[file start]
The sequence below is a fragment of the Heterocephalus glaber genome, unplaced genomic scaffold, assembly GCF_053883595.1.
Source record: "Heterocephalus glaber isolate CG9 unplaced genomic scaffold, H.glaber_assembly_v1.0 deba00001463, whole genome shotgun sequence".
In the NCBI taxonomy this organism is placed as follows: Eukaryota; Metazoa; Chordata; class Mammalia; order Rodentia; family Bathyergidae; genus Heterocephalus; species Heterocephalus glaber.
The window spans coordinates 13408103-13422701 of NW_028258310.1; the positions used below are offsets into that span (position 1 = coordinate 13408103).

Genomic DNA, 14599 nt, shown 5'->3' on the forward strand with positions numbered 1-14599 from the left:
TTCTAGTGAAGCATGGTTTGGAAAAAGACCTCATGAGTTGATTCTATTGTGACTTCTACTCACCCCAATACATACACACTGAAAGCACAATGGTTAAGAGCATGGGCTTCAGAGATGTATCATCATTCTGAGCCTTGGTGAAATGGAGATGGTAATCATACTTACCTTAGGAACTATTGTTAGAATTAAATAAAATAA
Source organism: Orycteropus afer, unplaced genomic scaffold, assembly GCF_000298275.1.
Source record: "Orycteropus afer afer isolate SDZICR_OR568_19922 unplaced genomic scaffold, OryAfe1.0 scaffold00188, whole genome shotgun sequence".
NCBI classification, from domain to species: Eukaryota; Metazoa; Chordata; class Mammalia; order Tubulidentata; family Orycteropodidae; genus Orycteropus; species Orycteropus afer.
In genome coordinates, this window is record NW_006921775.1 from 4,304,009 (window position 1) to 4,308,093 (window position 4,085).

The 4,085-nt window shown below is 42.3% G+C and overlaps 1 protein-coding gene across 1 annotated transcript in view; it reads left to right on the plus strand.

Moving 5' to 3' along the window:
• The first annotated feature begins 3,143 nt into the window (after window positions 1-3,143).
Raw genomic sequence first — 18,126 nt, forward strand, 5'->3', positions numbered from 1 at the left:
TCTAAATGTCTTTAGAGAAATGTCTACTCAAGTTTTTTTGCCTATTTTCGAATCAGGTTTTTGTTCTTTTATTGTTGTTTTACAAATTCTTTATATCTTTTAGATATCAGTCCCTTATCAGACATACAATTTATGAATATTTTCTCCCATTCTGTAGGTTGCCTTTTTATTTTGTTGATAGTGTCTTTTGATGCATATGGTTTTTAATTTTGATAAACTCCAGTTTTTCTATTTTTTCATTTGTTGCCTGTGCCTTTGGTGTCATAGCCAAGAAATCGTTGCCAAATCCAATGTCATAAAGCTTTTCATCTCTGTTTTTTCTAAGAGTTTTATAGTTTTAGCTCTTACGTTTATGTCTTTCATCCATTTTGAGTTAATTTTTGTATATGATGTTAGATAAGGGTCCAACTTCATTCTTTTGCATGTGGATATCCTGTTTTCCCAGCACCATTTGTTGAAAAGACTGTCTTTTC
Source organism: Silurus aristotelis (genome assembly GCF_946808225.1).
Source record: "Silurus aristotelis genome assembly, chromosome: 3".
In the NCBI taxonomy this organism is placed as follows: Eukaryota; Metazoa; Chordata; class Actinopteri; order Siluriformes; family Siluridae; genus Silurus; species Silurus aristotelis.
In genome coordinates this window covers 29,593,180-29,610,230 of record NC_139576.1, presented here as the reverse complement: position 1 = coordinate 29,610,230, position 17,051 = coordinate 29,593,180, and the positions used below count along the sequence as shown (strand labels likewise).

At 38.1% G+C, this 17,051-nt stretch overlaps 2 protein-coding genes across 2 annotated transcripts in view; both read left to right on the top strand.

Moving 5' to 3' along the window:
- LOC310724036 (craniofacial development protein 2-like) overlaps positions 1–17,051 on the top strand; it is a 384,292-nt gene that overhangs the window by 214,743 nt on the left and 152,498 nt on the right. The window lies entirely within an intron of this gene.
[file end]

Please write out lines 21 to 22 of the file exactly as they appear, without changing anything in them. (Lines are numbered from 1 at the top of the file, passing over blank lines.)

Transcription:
Moving 5' to 3' along the window:
- LOC310724036 (craniofacial development protein 2-like) overlaps positions 1–17,051 on the top strand; it is a 384,292-nt gene that overhangs the window by 214,743 nt on the left and 152,498 nt on the right. The window lies entirely within an intron of this gene.